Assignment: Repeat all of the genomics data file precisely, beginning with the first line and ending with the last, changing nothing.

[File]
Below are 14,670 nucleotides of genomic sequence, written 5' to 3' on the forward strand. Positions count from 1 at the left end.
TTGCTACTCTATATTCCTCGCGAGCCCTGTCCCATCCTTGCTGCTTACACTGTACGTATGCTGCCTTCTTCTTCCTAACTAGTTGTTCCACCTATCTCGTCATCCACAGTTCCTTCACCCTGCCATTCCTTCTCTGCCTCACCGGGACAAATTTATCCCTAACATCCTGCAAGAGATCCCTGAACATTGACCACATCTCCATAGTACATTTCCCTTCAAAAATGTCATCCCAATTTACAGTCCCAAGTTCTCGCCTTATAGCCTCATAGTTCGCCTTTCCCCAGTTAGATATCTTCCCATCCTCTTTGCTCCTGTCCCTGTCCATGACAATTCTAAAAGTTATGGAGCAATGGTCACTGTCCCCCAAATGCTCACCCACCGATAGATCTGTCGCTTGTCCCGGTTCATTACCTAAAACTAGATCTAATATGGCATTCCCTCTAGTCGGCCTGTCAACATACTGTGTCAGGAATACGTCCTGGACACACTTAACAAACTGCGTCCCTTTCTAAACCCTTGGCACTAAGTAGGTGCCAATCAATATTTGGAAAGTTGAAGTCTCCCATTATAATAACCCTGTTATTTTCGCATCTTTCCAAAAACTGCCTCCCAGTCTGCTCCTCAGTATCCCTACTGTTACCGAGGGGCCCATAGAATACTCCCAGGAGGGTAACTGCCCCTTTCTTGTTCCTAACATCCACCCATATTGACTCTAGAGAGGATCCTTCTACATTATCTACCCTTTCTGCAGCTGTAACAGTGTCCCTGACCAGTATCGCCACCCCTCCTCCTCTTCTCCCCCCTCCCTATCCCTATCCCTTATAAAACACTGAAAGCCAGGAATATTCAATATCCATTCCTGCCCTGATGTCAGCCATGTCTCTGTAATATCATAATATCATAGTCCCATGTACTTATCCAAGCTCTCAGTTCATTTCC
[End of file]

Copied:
Below are 14,670 nucleotides of genomic sequence, written 5' to 3' on the forward strand. Positions count from 1 at the left end.
TTGCTACTCTATATTCCTCGCGAGCCCTGTCCCATCCTTGCTGCTTACACTGTACGTATGCTGCCTTCTTCTTCCTAACTAGTTGTTCCACCTATCTCGTCATCCACAGTTCCTTCACCCTGCCATTCCTTCTCTGCCTCACCGGGACAAATTTATCCCTAACATCCTGCAAGAGATCCCTGAACATTGACCACATCTCCATAGTACATTTCCCTTCAAAAATGTCATCCCAATTTACAGTCCCAAGTTCTCGCCTTATAGCCTCATAGTTCGCCTTTCCCCAGTTAGATATCTTCCCATCCTCTTTGCTCCTGTCCCTGTCCATGACAATTCTAAAAGTTATGGAGCAATGGTCACTGTCCCCCAAATGCTCACCCACCGATAGATCTGTCGCTTGTCCCGGTTCATTACCTAAAACTAGATCTAATATGGCATTCCCTCTAGTCGGCCTGTCAACATACTGTGTCAGGAATACGTCCTGGACACACTTAACAAACTGCGTCCCTTTCTAAACCCTTGGCACTAAGTAGGTGCCAATCAATATTTGGAAAGTTGAAGTCTCCCATTATAATAACCCTGTTATTTTCGCATCTTTCCAAAAACTGCCTCCCAGTCTGCTCCTCAGTATCCCTACTGTTACCGAGGGGCCCATAGAATACTCCCAGGAGGGTAACTGCCCCTTTCTTGTTCCTAACATCCACCCATATTGACTCTAGAGAGGATCCTTCTACATTATCTACCCTTTCTGCAGCTGTAACAGTGTCCCTGACCAGTATCGCCACCCCTCCTCCTCTTCTCCCCCCTCCCTATCCCTATCCCTTATAAAACACTGAAAGCCAGGAATATTCAATATCCATTCCTGCCCTGATGTCAGCCATGTCTCTGTAATATCATAATATCATAGTCCCATGTACTTATCCAAGCTCTCAGTTCATTTCC